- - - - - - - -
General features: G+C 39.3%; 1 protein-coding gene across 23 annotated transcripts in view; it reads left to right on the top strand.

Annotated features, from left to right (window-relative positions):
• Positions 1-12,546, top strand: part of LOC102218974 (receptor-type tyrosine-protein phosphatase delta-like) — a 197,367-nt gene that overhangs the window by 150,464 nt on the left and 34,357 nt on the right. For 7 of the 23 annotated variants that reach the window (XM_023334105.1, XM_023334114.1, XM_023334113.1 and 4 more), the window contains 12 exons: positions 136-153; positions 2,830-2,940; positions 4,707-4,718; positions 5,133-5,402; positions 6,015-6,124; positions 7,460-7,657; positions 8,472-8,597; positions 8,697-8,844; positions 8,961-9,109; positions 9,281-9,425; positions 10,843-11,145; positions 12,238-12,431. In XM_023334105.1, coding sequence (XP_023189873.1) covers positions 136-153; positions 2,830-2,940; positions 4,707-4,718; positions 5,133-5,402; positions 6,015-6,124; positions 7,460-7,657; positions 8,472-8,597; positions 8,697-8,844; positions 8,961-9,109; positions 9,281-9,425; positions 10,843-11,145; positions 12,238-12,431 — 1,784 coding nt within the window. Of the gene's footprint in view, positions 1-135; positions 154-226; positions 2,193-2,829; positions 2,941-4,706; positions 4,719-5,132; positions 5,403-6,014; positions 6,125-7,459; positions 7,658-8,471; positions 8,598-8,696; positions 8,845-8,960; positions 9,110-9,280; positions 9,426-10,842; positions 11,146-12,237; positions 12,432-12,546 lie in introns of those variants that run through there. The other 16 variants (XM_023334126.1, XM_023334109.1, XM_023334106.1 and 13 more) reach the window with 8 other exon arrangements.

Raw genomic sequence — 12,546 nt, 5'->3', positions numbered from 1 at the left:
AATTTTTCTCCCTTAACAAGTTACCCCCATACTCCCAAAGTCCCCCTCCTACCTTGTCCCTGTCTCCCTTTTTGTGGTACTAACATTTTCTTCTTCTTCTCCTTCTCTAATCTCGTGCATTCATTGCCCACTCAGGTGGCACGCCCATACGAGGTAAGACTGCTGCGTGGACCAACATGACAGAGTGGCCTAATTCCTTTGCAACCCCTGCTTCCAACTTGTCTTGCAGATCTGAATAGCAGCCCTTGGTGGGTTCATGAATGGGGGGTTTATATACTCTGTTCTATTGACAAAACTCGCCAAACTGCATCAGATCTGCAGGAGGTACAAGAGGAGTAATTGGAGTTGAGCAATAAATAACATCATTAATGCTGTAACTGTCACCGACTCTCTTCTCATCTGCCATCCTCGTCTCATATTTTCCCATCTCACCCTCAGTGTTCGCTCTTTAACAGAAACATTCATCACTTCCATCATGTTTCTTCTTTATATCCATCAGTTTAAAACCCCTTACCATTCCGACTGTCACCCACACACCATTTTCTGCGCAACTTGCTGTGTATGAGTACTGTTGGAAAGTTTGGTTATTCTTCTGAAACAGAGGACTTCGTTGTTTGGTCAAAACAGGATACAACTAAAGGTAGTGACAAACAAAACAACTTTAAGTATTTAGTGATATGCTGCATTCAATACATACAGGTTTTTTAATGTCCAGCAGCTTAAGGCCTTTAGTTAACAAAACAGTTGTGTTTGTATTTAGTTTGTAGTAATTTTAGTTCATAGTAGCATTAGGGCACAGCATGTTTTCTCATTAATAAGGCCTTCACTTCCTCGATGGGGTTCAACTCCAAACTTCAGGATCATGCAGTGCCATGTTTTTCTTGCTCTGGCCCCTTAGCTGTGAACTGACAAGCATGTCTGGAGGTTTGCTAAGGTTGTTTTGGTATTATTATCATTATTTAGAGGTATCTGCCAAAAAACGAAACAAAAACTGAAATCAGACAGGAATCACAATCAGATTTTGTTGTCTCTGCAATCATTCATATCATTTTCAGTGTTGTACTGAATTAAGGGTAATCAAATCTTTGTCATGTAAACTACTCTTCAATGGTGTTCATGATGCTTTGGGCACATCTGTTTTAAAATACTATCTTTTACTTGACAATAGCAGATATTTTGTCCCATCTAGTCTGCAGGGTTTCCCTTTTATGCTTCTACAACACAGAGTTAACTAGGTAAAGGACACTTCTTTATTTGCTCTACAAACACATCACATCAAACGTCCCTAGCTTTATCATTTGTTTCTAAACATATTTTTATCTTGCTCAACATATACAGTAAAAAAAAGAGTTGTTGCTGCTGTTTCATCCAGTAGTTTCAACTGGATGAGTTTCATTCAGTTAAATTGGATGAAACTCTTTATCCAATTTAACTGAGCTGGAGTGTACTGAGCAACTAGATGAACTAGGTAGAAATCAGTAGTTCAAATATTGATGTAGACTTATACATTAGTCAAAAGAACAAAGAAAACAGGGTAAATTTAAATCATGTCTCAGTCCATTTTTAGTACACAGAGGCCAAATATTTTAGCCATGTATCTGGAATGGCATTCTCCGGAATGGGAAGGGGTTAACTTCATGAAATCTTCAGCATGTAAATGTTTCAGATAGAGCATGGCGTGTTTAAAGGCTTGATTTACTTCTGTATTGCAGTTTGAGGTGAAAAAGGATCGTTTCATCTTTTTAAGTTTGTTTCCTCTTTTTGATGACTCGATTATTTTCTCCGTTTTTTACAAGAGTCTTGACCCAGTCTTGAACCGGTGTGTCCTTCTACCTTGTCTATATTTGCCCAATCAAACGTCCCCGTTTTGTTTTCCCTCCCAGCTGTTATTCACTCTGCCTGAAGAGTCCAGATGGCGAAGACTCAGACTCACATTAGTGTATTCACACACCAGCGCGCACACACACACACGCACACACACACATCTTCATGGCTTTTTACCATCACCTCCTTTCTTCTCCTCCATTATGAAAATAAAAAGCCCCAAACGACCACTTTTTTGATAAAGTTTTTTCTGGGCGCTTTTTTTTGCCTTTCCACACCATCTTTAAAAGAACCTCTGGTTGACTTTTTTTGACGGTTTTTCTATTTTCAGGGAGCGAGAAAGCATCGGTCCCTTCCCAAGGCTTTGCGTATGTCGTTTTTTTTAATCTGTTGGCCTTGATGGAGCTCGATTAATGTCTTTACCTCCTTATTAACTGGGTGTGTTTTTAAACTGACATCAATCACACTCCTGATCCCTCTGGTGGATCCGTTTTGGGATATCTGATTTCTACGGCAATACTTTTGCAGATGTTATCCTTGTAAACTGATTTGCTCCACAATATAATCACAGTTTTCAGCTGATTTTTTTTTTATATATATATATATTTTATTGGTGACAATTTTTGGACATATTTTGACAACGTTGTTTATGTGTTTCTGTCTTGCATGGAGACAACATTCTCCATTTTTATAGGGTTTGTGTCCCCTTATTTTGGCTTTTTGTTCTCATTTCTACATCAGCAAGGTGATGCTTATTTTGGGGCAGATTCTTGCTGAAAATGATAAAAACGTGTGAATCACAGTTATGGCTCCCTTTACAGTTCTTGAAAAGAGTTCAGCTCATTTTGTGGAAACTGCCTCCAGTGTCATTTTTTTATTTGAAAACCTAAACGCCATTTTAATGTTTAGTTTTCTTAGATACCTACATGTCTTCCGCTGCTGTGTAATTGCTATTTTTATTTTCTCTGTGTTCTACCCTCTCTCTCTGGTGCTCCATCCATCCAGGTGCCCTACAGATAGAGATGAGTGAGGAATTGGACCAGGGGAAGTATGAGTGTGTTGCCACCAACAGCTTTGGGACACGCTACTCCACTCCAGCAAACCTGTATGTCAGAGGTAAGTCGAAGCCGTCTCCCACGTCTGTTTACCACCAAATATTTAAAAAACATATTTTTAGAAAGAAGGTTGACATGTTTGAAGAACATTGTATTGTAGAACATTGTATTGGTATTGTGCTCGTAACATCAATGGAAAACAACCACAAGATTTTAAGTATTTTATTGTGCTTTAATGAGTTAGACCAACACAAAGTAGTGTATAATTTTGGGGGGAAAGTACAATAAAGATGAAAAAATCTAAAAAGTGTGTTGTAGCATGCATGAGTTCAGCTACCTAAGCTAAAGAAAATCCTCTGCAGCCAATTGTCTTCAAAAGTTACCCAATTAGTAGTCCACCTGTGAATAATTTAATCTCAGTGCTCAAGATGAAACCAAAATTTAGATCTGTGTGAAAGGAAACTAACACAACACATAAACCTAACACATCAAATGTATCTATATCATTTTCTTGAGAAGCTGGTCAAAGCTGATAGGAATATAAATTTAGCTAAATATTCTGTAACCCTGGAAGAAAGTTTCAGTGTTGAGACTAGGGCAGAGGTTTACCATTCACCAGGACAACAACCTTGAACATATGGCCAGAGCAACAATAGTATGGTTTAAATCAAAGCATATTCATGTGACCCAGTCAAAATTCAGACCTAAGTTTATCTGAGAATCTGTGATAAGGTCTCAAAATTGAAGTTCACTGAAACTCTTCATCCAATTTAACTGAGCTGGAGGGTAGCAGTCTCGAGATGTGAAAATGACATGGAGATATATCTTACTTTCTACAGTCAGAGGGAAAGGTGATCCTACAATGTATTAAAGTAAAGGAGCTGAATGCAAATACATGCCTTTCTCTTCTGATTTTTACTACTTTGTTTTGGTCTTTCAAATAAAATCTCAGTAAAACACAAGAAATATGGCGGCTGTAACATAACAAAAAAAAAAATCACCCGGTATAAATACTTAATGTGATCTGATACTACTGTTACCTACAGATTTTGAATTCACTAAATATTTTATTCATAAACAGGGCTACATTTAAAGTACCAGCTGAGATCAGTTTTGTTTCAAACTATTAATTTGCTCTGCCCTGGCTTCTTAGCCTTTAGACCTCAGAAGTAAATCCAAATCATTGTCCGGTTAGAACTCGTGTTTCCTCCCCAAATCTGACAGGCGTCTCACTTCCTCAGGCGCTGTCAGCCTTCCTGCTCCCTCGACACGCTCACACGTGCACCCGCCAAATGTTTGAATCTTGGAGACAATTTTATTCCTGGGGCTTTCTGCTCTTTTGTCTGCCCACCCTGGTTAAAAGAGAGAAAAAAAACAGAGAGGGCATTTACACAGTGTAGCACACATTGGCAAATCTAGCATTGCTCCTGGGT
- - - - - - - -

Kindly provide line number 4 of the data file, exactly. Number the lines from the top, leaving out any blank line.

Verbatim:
Raw genomic sequence — 12,546 nt, 5'->3', positions numbered from 1 at the left: